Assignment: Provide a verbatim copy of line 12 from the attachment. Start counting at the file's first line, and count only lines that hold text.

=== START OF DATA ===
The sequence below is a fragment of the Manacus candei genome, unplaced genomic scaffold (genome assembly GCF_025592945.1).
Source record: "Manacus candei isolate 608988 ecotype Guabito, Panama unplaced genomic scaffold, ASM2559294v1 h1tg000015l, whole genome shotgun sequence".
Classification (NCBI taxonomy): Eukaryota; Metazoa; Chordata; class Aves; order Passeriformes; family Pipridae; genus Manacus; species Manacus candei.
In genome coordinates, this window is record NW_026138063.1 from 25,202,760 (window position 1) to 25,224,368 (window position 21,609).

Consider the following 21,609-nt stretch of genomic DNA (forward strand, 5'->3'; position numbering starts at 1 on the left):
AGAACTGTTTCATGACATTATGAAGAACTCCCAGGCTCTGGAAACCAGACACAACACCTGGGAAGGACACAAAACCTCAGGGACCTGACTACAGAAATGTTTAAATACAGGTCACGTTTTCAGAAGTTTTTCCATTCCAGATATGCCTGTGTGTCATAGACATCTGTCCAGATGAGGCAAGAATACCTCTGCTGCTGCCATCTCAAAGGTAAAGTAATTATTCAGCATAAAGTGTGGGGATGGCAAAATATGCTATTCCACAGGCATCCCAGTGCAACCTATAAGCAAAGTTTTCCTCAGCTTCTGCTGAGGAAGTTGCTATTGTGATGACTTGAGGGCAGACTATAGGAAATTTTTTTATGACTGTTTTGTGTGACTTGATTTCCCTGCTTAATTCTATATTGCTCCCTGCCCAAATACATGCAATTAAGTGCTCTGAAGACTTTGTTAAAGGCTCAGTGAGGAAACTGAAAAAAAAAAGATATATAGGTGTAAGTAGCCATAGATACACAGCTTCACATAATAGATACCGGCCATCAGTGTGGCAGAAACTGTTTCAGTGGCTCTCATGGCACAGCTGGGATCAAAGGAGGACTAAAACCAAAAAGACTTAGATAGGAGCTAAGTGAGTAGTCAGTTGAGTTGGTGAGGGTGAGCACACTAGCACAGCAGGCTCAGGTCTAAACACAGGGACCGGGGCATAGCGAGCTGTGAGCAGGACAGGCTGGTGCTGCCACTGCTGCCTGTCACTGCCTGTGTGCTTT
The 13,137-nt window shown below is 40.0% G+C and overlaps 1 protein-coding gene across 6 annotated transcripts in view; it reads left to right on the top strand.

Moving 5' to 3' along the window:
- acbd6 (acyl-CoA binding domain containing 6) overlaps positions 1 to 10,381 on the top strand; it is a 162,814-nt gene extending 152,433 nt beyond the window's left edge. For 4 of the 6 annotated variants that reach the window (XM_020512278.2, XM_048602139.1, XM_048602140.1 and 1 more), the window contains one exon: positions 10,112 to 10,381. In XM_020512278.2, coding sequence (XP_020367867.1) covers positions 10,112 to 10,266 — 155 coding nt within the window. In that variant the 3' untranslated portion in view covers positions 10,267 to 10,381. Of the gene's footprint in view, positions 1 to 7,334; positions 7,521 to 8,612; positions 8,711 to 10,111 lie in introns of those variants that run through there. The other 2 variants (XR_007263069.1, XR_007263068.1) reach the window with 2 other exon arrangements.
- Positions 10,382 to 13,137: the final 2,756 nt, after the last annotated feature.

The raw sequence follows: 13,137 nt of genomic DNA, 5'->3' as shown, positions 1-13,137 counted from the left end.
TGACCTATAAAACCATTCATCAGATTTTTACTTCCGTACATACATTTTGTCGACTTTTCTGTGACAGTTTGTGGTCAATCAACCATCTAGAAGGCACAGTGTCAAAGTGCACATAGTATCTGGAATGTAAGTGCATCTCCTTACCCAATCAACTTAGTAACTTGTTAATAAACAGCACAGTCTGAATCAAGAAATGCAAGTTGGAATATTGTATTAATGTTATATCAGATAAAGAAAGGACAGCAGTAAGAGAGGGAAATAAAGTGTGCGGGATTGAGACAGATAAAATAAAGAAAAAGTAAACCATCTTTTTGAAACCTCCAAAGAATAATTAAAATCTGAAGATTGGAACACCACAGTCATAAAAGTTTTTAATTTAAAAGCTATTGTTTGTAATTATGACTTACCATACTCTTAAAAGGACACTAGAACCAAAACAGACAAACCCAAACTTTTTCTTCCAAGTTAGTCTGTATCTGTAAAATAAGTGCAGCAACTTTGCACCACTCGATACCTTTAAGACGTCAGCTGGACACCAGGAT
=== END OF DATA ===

TGACCTATAAAACCATTCATCAGATTTTTACTTCCGTACATACATTTTGTCGACTTTTCTGTGACAGTTTGTGGTCAATCAACCATCTAGAAGGCACAGTGTCAAAGTGCACATAGTATCTGGAATGTAAGTGCATCTCCTTACCCAATCAACTTAGTAACTTGTTAATAAACAGCACAGTCTGAATCAAGAAATGCAAGTTGGAATATTGTATTAATGTTATATCAGATAAAGAAAGGACAGCAGTAAGAGAGGGAAATAAAGTGTGCGGGATTGAGACAGATAAAATAAAGAAAAAGTAAACCATCTTTTTGAAACCTCCAAAGAATAATTAAAATCTGAAGATTGGAACACCACAGTCATAAAAGTTTTTAATTTAAAAGCTATTGTTTGTAATTATGACTTACCATACTCTTAAAAGGACACTAGAACCAAAACAGACAAACCCAAACTTTTTCTTCCAAGTTAGTCTGTATCTGTAAAATAAGTGCAGCAACTTTGCACCACTCGATACCTTTAAGACGTCAGCTGGACACCAGGAT